A Pilot Study of Oxcarbazepine Versus Acamprosate in Alcohol-Dependent Patients

Authors

  • Bernhard Croissant,

    1. Department of Addictive Behavior and Addiction Medicine, Central Institute of Mental Health, Mannheim, University of Heidelberg, Mannheim Germany
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  • Alexander Diehl,

    1. Department of Addictive Behavior and Addiction Medicine, Central Institute of Mental Health, Mannheim, University of Heidelberg, Mannheim Germany
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  • Oliver Klein,

    1. Department of Addictive Behavior and Addiction Medicine, Central Institute of Mental Health, Mannheim, University of Heidelberg, Mannheim Germany
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  • Sergio Zambrano,

    1. Department of Addictive Behavior and Addiction Medicine, Central Institute of Mental Health, Mannheim, University of Heidelberg, Mannheim Germany
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  • Helmut Nakovics,

    1. Department of Addictive Behavior and Addiction Medicine, Central Institute of Mental Health, Mannheim, University of Heidelberg, Mannheim Germany
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  • Andreas Heinz,

    1. Department of Psychiatry, Charité University Medicine Berlin, Campus Charité Mitte, Mitte, Germany
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  • Karl Mann

    1. Department of Addictive Behavior and Addiction Medicine, Central Institute of Mental Health, Mannheim, University of Heidelberg, Mannheim Germany
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Reprint requests: Prof. Karl Mann, MD, Department of Addictive Behavior and Addiction Medicine, Central Institute of Mental Health, University of Heidelberg, J 5, D-68159 Mannheim, Germany; Fax: +49-621-1703-3505; E-mail: sucht@zi-mannheim.de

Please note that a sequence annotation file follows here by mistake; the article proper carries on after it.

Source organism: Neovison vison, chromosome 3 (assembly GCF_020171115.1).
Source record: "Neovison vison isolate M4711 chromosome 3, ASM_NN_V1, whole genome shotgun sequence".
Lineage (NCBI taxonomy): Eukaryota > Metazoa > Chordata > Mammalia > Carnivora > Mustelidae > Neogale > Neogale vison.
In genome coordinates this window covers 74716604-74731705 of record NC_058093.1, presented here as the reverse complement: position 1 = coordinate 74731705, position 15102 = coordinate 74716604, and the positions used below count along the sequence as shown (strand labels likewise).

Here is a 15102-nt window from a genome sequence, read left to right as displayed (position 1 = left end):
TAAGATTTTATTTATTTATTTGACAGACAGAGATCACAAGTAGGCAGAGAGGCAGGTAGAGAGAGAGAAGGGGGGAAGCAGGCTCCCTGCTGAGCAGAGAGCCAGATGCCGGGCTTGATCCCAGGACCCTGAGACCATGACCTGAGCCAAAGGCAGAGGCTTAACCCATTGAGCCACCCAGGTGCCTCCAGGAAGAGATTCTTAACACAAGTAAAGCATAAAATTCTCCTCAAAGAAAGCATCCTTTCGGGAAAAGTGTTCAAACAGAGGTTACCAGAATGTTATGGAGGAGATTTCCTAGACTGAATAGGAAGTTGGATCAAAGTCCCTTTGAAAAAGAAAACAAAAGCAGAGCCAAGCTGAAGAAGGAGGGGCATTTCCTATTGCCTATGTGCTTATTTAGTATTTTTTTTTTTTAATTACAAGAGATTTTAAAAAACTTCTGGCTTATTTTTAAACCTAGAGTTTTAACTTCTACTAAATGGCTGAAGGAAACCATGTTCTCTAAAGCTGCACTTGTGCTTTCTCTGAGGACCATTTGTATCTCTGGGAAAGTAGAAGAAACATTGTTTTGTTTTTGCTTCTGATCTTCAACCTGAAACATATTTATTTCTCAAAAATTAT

Abstract

Objectives: This pilot study has been designed to collect preliminary data on the use of a new antiepileptic drug in the management of alcoholic patients. Oxcarbazepine (OXC) blocks voltage-sensitive sodium channels. Its metabolite reduces high-voltage–activated calcium currents in striatal and cortical neurons, thus reducing glutamatergic transmission at corticostriatal synapses. This reduction is of interest in the treatment of alcohol dependence, as acamprosate (ACP) modulates NMDA receptors, resulting in an inhibition of glutamatergic transmission. Furthermore, OXC has revealed a mood-stabilizing effect in bipolar affective disorders. We have compared OXC with ACP in relapse prevention in recently withdrawn alcohol-dependent patients.

Methods: We investigated the efficacy and safety of OXC (vs ACP) by conducting a 24-week randomized, parallel-group, open-label, clinical trial on 30 acutely detoxified alcoholic patients. Survival analyses (Kaplan–Meier) were performed to look for evidence of a longer “survival” of patients receiving OXC. We assessed time to first severe relapse and additional secondary endpoints.

Results: After withdrawal, time to severe relapse and time to first consumption of any ethanol by OXC patients were not longer than for ACP patients. Abstinent patients in both study groups showed a significantly lower obsessive compulsive drinking scale—German version (OCDS-G) than relapsed patients. No undesired effects occurred when OXC patients consumed alcohol.

Conclusion: Our findings indicate that it could be worthwhile to test relapse prevention using OXC in an adequate sample. While the current sample size clearly limits further conclusions from this pilot study, it is noteworthy that OXC is well tolerated, even when alcohol is on board. Thus, in medication-based relapse prevention, OXC could be a promising alternative for alcoholic patients unable to benefit from ACP or naltrexone or those who have affective liability. OXC certainly merits a larger placebo-controlled trial.

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